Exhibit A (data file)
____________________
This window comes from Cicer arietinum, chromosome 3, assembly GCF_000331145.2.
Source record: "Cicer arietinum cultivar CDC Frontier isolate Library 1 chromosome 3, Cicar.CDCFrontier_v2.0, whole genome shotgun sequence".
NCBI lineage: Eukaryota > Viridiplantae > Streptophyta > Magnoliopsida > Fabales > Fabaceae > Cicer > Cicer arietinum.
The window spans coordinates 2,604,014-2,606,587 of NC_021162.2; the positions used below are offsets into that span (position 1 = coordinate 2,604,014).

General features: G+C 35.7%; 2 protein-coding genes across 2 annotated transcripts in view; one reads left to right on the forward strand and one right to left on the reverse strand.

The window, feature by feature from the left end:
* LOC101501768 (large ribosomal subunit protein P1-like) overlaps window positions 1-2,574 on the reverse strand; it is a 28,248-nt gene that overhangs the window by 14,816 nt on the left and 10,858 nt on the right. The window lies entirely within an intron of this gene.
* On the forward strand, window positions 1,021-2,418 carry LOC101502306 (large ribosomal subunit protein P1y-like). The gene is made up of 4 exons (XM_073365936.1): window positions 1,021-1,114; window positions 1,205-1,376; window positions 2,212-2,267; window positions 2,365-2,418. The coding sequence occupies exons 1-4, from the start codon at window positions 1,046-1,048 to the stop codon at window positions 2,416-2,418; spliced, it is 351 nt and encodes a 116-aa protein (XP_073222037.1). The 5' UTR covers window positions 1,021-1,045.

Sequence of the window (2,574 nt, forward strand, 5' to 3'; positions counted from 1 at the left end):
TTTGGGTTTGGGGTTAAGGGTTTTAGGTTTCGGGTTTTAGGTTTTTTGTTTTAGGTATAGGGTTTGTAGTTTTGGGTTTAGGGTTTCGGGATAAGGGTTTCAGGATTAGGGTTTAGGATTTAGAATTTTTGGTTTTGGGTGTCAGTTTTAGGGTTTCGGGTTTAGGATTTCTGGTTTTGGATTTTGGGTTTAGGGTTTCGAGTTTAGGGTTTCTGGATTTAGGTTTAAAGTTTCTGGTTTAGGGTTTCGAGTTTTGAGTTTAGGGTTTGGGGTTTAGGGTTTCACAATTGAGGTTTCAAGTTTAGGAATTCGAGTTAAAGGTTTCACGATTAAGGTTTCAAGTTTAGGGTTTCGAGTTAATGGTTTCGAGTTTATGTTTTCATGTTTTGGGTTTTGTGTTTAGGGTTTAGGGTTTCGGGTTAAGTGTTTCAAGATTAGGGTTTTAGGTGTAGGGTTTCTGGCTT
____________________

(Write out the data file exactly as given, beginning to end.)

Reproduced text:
This window comes from Cicer arietinum, chromosome 3, assembly GCF_000331145.2.
Source record: "Cicer arietinum cultivar CDC Frontier isolate Library 1 chromosome 3, Cicar.CDCFrontier_v2.0, whole genome shotgun sequence".
NCBI lineage: Eukaryota > Viridiplantae > Streptophyta > Magnoliopsida > Fabales > Fabaceae > Cicer > Cicer arietinum.
The window spans coordinates 2,604,014-2,606,587 of NC_021162.2; the positions used below are offsets into that span (position 1 = coordinate 2,604,014).

General features: G+C 35.7%; 2 protein-coding genes across 2 annotated transcripts in view; one reads left to right on the forward strand and one right to left on the reverse strand.

The window, feature by feature from the left end:
* LOC101501768 (large ribosomal subunit protein P1-like) overlaps window positions 1-2,574 on the reverse strand; it is a 28,248-nt gene that overhangs the window by 14,816 nt on the left and 10,858 nt on the right. The window lies entirely within an intron of this gene.
* On the forward strand, window positions 1,021-2,418 carry LOC101502306 (large ribosomal subunit protein P1y-like). The gene is made up of 4 exons (XM_073365936.1): window positions 1,021-1,114; window positions 1,205-1,376; window positions 2,212-2,267; window positions 2,365-2,418. The coding sequence occupies exons 1-4, from the start codon at window positions 1,046-1,048 to the stop codon at window positions 2,416-2,418; spliced, it is 351 nt and encodes a 116-aa protein (XP_073222037.1). The 5' UTR covers window positions 1,021-1,045.

Sequence of the window (2,574 nt, forward strand, 5' to 3'; positions counted from 1 at the left end):
TTTGGGTTTGGGGTTAAGGGTTTTAGGTTTCGGGTTTTAGGTTTTTTGTTTTAGGTATAGGGTTTGTAGTTTTGGGTTTAGGGTTTCGGGATAAGGGTTTCAGGATTAGGGTTTAGGATTTAGAATTTTTGGTTTTGGGTGTCAGTTTTAGGGTTTCGGGTTTAGGATTTCTGGTTTTGGATTTTGGGTTTAGGGTTTCGAGTTTAGGGTTTCTGGATTTAGGTTTAAAGTTTCTGGTTTAGGGTTTCGAGTTTTGAGTTTAGGGTTTGGGGTTTAGGGTTTCACAATTGAGGTTTCAAGTTTAGGAATTCGAGTTAAAGGTTTCACGATTAAGGTTTCAAGTTTAGGGTTTCGAGTTAATGGTTTCGAGTTTATGTTTTCATGTTTTGGGTTTTGTGTTTAGGGTTTAGGGTTTCGGGTTAAGTGTTTCAAGATTAGGGTTTTAGGTGTAGGGTTTCTGGCTT